Endowment Plan vs Money-Back Policy

Endowment Plan vs Money-Back Policy

When it is time to buy a life insurance plan, it can be a bewildering decision. With a plethora of alternatives to choose from, it can easily confuse a buyer, especially if it is a first-time buyer. Hence, it is important to know what you are getting into before zeroing down on one. The primary step in this process is understanding the jargon that is used in policy documents.

Once you have got a hang of the basic terminologies, the next step is understanding the different plans that are available to choose from. Two popular alternatives are endowment plans and money-back plans.

Let’s look at each of those and understand the similarities and differences between the two.

Table of Contents

What is an endowment policy?

An endowment plan is a life insurance policy that extends the scope of protection of a traditional life insurance plan. This extension is available by way of a savings component in your endowment plan. The premium paid for an endowment plan is divided into two components — one, towards protection for insuring your life and the second, towards savings which are paid at the time of maturity of the endowment plan.

An endowment plan is handy for those investors who want a long-term corpus accumulation like marriage, buying a car or house, or even saving for their retirement.

What is a money-back policy?

Money-back plans are an extension of an endowment policy where the policyholder is paid a specified percentage of the sum assured at specified regular intervals, instead of being paid in a lump sum amount, like in the case of an endowment policy. Thus, money-back plans are endowment plans with a liquidity benefit.

A money-back policy is suitable for those policyholders that are seeking risk-averse investment and require funds in the short term. These payouts in the future help the policyholder meet their liquidity requirements. However, in the event of the demise of the policyholder, the nominees are paid the entire sum assured without deducting the survival benefits.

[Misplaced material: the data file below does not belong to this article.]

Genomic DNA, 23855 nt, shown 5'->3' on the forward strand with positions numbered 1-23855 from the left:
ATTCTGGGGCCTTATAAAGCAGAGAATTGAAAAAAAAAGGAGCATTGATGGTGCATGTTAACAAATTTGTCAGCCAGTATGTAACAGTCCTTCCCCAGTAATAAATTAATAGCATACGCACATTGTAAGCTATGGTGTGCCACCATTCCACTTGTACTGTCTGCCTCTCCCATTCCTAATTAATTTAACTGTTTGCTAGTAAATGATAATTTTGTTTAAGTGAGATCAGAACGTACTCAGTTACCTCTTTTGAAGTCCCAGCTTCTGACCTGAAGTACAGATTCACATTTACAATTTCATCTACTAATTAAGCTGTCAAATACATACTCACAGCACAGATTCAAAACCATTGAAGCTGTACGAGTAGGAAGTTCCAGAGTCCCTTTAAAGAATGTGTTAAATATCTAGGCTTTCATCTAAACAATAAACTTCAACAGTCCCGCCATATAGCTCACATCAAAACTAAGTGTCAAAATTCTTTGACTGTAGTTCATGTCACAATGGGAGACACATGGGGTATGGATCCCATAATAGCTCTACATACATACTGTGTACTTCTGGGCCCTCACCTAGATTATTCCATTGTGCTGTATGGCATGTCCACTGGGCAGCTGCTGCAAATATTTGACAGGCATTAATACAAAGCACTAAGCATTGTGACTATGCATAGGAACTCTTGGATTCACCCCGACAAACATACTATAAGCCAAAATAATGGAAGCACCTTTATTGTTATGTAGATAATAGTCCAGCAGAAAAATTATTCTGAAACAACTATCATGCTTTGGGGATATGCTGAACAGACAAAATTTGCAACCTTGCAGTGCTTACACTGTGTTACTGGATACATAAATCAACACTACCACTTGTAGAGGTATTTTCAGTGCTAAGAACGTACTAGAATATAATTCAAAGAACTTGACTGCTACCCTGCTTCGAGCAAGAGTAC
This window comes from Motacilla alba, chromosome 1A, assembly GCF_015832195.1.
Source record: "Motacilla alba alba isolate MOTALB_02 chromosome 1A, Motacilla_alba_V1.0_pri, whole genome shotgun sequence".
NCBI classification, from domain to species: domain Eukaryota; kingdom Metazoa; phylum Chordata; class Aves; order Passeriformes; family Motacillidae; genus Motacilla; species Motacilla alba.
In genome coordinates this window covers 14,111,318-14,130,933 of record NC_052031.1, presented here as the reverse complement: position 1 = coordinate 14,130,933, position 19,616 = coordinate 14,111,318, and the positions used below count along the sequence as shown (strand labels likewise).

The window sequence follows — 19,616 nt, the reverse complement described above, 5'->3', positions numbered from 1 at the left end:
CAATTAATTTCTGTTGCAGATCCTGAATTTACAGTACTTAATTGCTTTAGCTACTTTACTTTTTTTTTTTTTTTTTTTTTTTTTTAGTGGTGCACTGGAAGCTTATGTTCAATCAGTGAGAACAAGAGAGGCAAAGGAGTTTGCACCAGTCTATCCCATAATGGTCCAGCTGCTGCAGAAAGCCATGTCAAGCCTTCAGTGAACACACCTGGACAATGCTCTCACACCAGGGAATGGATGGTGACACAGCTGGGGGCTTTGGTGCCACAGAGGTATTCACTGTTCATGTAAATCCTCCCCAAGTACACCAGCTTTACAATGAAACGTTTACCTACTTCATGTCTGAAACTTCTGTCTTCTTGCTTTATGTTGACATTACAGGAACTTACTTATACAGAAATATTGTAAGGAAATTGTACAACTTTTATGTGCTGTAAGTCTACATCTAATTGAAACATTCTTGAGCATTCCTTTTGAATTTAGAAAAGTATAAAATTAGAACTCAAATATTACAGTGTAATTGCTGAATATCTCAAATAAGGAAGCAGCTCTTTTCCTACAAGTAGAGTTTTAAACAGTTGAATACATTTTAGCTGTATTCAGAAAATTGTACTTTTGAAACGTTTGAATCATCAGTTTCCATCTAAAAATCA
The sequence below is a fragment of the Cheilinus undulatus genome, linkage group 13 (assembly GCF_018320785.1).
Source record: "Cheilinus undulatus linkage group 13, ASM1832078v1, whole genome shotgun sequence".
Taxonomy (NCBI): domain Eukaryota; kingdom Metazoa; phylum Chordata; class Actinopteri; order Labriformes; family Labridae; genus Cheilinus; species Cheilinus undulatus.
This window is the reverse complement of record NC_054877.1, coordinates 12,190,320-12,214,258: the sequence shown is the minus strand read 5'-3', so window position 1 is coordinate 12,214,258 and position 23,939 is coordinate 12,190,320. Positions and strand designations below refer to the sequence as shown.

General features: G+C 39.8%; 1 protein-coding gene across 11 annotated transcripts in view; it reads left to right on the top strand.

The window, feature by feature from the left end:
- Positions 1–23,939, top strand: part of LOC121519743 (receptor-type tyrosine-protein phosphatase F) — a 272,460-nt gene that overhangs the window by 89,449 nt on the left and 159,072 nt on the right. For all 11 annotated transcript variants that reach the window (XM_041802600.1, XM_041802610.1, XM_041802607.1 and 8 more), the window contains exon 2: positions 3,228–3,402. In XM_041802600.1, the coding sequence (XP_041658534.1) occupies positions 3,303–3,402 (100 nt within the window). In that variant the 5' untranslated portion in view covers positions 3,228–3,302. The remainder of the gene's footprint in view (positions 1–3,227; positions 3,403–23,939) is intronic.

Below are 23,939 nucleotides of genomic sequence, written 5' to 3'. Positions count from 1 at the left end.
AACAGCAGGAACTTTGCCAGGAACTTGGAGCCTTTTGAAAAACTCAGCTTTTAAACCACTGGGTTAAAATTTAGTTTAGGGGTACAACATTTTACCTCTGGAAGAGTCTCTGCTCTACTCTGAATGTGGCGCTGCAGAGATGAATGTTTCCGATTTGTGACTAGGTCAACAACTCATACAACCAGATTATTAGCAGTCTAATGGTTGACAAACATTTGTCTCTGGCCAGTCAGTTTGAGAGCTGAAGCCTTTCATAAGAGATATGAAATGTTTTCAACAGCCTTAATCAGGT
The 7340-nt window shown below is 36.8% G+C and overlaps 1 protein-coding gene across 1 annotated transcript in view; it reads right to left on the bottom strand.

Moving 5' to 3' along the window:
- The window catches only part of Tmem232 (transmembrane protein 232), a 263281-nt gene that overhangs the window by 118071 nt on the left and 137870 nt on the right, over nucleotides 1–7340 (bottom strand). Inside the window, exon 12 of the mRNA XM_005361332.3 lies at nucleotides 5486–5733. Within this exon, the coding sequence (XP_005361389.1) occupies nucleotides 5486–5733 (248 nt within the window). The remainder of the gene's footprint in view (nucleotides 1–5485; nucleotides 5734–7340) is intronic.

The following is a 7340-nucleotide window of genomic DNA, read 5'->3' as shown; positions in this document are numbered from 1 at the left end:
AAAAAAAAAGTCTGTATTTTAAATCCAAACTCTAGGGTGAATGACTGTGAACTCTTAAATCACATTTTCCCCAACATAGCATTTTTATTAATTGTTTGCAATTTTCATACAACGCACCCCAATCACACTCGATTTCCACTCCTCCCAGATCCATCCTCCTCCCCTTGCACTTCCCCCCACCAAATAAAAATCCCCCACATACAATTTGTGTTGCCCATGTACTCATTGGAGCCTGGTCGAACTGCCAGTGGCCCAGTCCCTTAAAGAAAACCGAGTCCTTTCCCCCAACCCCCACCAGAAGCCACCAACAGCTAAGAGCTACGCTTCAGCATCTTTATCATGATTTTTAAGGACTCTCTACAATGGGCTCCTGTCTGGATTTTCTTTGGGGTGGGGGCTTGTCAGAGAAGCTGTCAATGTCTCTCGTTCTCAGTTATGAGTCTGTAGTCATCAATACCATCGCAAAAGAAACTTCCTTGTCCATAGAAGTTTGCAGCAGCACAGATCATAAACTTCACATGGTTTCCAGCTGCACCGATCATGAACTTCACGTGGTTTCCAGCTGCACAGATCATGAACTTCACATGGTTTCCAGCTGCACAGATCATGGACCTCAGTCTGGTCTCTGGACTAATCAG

This policy is suitable for risk-averse individuals who wish to save through an insurance plan and also maintain liquidity throughout. In case of the death of the insured person, the nominee gets the entire sum assured and the survival benefits are not deducted.

Similarities between an endowment policy and a money-back policy

Both endowment plans and money-back plans provide a death benefit and maturity benefit. Hence, they are preferred by policyholders looking for investment along with insurance coverage. Considering the dual benefits, the premium for these is steeper when compared to term insurance policies or pure insurance plans. However, both plans provide guaranteed maturity benefits and their investments are not dependent on the performance of capital markets like ULIPs. Considering guaranteed returns, the risk for both types of policies is low.

Difference between an endowment policy and a money-back policy

Endowment policy Money-back policy
An endowment policy is an insurance cum investment product. Money-back plans are policies that have investment and insurance which is participatory in nature.
Endowment plans pay the sum assured and the bonus thereon after completion of the policy tenure if the policyholder is alive. Money-back plans, on the other hand, pay a percentage of the sum assured at regular intervals
Endowment plans are generally available for a duration of 10 years to 35 years. Money-back policies are available generally for a period of 5 years to 25 years.
Endowment plans enjoy a special feature when a loan can be obtained against the security of the policy. The insurance company offers a percentage of the surrender value as the loan. Since the plan periodically pays a portion of the sum assured to the policyholder, no facility for a mortgage is available against a money-back policy.

These are some of the differences that you must note when buying either an endowment policy or a money-back policy. Whether your investment objective is to receive a lump sum amount at the end of the policy tenure or receive periodic payouts, you can choose among the two types of plans. A life insurance calculator is a nifty tool that you can use in the comparison process, deciding which policy fits your best.

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